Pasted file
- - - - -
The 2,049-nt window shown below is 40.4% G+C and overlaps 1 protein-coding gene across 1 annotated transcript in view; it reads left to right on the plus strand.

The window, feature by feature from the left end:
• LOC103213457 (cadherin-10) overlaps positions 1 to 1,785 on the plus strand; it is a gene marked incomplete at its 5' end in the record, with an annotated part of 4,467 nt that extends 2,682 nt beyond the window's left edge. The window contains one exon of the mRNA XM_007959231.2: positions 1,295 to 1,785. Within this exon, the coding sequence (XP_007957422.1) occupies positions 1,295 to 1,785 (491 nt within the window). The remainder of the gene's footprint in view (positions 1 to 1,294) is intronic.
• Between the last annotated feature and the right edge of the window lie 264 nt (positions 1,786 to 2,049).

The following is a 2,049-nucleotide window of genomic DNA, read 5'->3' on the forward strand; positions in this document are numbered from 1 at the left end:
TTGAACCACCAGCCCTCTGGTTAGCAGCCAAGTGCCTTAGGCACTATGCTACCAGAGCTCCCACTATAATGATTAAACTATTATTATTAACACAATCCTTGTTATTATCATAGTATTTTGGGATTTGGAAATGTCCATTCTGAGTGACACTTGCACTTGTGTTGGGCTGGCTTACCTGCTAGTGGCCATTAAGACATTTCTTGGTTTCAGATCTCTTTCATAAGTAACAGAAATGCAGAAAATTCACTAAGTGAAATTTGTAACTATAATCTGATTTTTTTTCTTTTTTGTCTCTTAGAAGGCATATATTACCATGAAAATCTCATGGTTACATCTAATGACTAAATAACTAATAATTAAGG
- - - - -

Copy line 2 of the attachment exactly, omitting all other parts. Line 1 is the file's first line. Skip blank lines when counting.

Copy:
The window, feature by feature from the left end: